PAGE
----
Tailswishing Continues Without Offensive As Memorial Day Approaches

Increasing hostilities between the cat and squirrel continue unabated.  The cat has taken up a defensible position among the shrubbery ever closer to to the squirrel’s maple tree stronghold.  The squirrel has declared it will continue to munch maple tree helicopters until the supply is exhausted, and has layed out future plans for nesting.  

Resolution to this situation seems far away.  

When the dog was asked to comment on the standoff, he would only say that both combatants looked pretty tasty.  

Other than that, not a whole lot happening.  I’m told that it’s Memorial Day weekend.  And it must be, gas went up ten cents this morning.  That’s a sure sign.  

I’m not even sure that I knew that Memorial Day existed when I was a kid.  My a-folks were in retail so at least one of them was working that day.  My a-family has remained untouched by any military deaths since the civil war that I ever knew of, and they weren’t big picnicers.  So it was just another day for us.

It wasn’t until I married thatthe concept of decorating graves was even known to me.  I grew up far from any extended adoptive family, and other than losing my adoptive maternal grandfather in my early teens, I never attended a furneral.  My husband’s family had a much closer connection to family and community in both life and death.  

My mother-in-law, as well as other extended in laws, visit and decorate graves.  The first time I went with them I was amazed at how they could walk through the cemeteries and have some connection to the people buried there.  Family, friends, business associates, or someone who had died in an interesting manner, were all recalled and discussed.  these stories stretched back to well before even the oldest among them could possibly remember.  Some of the stories had to have been from those whose stories were being told.  

Visiting these graves was not a sad excursion.  It wasn’t an extension of mourning, it was simply recollection.  Stories of childhood, spouses, off hand comments they had made, both cutting and complimentary, anything that recalled that person.  Some graves were stopped at, some only noted as we passed by.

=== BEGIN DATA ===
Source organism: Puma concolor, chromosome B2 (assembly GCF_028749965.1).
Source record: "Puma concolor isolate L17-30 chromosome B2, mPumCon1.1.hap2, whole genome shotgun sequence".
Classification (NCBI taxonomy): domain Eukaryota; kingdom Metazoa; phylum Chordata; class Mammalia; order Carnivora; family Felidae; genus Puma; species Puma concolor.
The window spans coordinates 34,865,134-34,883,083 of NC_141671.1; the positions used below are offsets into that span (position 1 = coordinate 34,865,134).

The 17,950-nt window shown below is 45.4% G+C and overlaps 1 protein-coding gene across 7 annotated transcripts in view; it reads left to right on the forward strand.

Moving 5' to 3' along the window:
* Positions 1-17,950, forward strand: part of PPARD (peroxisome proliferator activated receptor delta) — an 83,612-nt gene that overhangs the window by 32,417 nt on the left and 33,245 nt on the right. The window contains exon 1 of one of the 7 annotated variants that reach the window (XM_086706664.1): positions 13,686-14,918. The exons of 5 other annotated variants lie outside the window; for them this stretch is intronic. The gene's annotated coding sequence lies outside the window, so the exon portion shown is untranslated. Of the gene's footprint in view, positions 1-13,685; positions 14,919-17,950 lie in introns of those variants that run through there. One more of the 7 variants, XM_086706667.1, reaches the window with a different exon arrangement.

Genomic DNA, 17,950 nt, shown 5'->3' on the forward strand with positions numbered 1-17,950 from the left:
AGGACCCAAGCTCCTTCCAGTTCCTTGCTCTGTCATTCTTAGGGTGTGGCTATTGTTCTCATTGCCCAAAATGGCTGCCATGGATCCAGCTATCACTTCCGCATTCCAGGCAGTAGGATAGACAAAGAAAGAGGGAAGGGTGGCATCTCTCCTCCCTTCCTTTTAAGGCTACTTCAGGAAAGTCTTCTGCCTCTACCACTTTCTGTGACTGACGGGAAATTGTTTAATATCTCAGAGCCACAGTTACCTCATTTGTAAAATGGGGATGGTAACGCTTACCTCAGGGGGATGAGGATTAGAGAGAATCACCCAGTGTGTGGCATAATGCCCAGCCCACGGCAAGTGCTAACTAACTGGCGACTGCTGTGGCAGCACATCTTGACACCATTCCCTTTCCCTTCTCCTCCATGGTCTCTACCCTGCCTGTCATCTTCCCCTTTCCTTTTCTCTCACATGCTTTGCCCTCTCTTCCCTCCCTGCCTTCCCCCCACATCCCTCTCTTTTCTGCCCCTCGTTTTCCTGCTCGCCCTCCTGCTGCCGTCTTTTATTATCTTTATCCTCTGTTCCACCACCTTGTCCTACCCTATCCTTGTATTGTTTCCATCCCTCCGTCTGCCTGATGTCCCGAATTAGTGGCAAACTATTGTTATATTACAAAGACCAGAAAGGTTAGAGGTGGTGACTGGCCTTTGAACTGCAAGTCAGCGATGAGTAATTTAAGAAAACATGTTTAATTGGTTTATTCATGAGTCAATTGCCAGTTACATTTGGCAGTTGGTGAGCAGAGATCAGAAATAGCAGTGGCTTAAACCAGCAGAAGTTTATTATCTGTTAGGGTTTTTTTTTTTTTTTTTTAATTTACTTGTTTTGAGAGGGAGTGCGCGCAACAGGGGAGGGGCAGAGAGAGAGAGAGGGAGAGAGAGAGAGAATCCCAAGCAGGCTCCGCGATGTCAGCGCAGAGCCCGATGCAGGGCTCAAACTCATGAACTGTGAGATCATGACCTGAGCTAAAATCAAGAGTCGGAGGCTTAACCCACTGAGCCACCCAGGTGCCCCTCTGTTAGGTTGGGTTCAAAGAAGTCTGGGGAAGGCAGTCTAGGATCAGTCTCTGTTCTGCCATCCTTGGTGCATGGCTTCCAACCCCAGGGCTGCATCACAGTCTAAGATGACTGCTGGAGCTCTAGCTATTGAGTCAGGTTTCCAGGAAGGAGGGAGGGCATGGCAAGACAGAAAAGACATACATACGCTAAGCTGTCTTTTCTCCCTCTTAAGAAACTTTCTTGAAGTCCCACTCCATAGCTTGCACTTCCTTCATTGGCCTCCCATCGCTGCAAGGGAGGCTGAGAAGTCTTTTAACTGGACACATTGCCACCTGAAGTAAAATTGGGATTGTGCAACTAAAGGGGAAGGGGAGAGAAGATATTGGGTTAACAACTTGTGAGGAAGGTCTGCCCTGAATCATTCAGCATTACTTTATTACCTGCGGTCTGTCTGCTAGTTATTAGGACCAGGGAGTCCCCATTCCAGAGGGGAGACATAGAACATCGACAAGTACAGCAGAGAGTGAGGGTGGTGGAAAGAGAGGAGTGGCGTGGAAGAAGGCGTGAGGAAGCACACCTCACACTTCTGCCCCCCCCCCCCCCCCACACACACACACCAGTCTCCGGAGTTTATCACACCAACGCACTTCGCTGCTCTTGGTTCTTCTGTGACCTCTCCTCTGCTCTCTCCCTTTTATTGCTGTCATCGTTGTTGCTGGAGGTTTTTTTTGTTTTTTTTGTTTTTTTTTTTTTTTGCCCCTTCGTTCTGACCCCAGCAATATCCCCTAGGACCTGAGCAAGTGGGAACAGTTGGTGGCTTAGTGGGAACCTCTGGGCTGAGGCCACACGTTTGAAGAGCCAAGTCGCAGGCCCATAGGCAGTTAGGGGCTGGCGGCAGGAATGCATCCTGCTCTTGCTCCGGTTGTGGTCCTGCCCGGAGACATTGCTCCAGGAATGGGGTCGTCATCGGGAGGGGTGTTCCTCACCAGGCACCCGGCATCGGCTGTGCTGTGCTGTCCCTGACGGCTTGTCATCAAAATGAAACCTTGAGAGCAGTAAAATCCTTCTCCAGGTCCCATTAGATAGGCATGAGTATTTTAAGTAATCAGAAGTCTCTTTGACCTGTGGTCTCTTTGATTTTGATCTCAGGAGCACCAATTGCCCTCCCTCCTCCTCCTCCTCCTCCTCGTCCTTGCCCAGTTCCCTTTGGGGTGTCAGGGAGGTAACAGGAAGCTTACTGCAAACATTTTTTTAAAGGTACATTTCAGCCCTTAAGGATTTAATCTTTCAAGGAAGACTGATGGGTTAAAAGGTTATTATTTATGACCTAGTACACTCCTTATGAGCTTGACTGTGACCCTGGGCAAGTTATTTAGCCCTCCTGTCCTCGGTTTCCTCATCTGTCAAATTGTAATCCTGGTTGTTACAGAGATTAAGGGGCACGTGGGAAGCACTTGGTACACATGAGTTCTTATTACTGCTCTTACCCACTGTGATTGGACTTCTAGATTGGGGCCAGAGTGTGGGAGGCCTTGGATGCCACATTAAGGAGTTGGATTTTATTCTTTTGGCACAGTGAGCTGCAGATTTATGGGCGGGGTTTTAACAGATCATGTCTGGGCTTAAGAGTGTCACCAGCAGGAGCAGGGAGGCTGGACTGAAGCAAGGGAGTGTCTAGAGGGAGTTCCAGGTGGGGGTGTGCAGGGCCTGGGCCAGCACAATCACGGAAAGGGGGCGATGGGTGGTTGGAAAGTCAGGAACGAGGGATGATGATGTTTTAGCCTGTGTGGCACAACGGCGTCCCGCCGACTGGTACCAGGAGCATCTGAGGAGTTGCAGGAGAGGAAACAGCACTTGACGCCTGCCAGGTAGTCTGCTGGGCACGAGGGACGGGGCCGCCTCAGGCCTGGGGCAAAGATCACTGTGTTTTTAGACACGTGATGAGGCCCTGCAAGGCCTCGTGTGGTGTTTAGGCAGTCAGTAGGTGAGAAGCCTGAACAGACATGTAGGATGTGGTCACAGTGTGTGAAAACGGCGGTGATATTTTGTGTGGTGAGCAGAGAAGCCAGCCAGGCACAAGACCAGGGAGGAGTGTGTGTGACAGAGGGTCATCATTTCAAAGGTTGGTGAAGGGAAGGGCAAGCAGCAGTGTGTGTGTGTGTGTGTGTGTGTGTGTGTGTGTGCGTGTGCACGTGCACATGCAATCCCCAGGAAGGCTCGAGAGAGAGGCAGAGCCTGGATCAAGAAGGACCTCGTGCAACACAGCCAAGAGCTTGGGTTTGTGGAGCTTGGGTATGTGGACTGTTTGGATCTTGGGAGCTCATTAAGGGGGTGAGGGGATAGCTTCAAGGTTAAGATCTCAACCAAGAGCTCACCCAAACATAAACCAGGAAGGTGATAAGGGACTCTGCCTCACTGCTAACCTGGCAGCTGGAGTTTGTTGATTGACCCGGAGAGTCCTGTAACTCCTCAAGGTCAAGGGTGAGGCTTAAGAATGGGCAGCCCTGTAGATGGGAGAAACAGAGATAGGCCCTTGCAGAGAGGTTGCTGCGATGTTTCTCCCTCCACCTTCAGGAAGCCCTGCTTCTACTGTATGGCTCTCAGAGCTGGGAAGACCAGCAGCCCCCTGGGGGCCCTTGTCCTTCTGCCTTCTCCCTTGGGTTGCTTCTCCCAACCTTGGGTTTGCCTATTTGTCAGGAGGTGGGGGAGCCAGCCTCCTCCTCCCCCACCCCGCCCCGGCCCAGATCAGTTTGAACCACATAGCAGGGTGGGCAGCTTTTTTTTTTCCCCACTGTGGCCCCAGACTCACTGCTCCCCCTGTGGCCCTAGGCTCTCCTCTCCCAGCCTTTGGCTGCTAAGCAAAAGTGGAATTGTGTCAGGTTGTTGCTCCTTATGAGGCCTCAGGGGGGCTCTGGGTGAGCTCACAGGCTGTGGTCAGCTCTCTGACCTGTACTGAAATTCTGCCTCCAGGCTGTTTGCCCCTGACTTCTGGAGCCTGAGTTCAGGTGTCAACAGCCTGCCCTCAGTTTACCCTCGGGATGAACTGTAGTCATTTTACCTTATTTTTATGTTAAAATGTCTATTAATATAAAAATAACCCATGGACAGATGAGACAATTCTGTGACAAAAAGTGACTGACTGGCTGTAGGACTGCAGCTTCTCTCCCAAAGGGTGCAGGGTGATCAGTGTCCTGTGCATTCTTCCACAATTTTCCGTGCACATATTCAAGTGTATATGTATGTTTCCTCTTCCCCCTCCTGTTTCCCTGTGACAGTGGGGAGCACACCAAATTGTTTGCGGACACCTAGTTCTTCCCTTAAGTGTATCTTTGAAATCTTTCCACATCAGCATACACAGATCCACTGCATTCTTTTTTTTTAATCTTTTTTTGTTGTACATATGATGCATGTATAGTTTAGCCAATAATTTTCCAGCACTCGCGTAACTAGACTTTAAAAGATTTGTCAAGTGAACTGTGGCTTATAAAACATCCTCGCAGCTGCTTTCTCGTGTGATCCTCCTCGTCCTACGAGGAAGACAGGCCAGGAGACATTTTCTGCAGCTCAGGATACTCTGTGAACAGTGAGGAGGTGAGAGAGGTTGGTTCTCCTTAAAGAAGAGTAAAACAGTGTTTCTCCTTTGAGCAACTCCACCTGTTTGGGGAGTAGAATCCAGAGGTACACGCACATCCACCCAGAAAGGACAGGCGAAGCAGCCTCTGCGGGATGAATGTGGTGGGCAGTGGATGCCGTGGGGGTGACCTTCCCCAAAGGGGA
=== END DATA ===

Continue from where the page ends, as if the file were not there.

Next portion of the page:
That feeling of connection was alien to me.  It was something that I had never been exposed to.  It wasn’t just a family connection that I had missed, it was the connection to people in general.  My a-family wasn’t social which had to have a lot to do with this, but there was more.  Nobody in my a-family ever seemed to have a desire to have any connection like this.  They just didn’t seem to need it.  They were satisfied with only their own company.  

I still have no graves to visit.  In the last few years, both of my adoptive gandmothers have passed on, as well as my natural mother.  I could find the graves of my a-grandmothers, though I have never visited them.  The grave of my mother is still a mystery to me.  It really doesn’t matter because I won’t visit any of them.  I don’t feel any connection.

I think maybe a sense of family and community has to be learned early in life.  Once we are grown, it’s too late.

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3 thoughts on “Tailswishing Continues Without Offensive As Memorial Day Approaches

  1. My aparents were really big on family connections and geneology yet I felt no connection whatsoever and still don’t. I guess I am just ungrateful not to embrace my extended “forever famiily” as my own.

    What a rotten bastard I am!

  2. Nic that story was sad to me…I have the connections and the yearly visits. I go to my dad’s grave site at least 4 times a year. Sometimes to chat some times to cry and always to share a chocolate covered cherry with him on his birthday. I know what a good feeling I have when I do go to visit…and not just him. I wish you could have that in your life…I feel it is very healing.

  3. I am truly sorry about the total lack of familial connection, Addie.
    Compared to most unadopted people I don’t have much either, but it doesn’t bear comparison. It is for very different reasons and therefore a very different thing.
    It freaks me out though that my parent’s ashes are buried, at my father’s request, in an unmarked grave. Very discomforting, that.

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